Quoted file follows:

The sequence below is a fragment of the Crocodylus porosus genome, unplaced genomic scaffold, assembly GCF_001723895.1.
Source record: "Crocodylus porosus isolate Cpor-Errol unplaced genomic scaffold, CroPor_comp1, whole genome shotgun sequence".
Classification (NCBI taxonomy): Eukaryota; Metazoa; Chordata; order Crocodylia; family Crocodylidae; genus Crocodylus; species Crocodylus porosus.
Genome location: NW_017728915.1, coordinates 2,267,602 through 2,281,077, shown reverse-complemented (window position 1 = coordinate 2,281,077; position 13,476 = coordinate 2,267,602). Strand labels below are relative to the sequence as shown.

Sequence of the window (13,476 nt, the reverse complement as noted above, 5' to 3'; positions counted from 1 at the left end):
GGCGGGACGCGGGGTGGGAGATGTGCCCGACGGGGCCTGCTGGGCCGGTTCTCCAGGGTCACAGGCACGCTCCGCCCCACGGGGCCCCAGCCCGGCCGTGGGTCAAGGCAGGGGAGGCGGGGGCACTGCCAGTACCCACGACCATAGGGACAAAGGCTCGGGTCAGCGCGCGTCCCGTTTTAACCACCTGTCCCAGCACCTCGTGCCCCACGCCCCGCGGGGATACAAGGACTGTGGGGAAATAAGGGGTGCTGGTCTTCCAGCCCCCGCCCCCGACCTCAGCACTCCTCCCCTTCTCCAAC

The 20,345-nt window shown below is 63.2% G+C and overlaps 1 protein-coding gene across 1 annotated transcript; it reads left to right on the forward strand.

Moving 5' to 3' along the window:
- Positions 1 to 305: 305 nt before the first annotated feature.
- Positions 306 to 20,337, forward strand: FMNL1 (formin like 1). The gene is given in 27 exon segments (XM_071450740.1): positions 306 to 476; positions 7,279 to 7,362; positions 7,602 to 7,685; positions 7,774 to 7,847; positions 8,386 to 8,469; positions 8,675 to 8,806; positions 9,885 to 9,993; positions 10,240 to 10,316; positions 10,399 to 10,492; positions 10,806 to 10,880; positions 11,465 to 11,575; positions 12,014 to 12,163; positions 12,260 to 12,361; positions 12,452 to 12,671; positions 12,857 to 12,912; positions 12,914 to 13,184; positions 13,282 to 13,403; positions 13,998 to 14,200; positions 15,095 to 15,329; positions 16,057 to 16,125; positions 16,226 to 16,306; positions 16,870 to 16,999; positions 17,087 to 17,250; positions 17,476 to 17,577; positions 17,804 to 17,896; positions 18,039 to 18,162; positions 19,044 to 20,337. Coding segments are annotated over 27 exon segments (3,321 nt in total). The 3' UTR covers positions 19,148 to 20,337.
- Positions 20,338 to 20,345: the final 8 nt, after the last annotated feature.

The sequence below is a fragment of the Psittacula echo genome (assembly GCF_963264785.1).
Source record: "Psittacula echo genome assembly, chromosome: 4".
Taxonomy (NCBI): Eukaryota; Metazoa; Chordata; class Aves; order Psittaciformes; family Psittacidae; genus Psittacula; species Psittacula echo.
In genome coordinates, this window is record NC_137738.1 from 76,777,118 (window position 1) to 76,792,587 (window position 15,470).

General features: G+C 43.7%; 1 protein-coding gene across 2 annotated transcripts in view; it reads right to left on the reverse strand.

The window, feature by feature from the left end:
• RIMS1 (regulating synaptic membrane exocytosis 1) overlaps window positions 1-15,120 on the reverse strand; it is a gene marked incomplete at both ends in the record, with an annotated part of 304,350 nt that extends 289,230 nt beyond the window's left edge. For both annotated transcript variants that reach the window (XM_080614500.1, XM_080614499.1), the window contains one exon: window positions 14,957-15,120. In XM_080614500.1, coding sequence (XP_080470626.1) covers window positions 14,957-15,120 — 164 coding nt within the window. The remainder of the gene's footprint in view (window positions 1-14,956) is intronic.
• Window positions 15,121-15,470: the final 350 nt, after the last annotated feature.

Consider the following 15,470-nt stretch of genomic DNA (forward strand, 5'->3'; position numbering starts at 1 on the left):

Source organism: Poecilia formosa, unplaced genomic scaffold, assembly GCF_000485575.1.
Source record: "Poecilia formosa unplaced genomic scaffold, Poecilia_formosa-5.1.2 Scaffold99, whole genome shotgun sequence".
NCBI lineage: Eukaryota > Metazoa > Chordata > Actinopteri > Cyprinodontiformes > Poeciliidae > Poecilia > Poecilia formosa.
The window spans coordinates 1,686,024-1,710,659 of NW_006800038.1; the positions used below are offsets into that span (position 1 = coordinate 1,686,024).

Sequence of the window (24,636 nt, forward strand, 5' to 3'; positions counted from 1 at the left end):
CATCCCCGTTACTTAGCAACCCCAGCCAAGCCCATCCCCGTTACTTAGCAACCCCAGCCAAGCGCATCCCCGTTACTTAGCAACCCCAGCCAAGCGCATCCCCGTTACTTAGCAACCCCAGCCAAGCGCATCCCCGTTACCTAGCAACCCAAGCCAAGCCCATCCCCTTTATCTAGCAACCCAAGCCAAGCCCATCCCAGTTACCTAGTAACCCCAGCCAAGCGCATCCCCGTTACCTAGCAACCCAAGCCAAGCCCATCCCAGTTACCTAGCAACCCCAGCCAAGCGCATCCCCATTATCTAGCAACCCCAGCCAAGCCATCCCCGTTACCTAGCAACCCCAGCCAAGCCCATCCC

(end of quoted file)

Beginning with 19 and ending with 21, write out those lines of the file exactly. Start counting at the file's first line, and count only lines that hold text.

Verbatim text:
• Window positions 15,121-15,470: the final 350 nt, after the last annotated feature.

Consider the following 15,470-nt stretch of genomic DNA (forward strand, 5'->3'; position numbering starts at 1 on the left):

Source organism: Poecilia formosa, unplaced genomic scaffold, assembly GCF_000485575.1.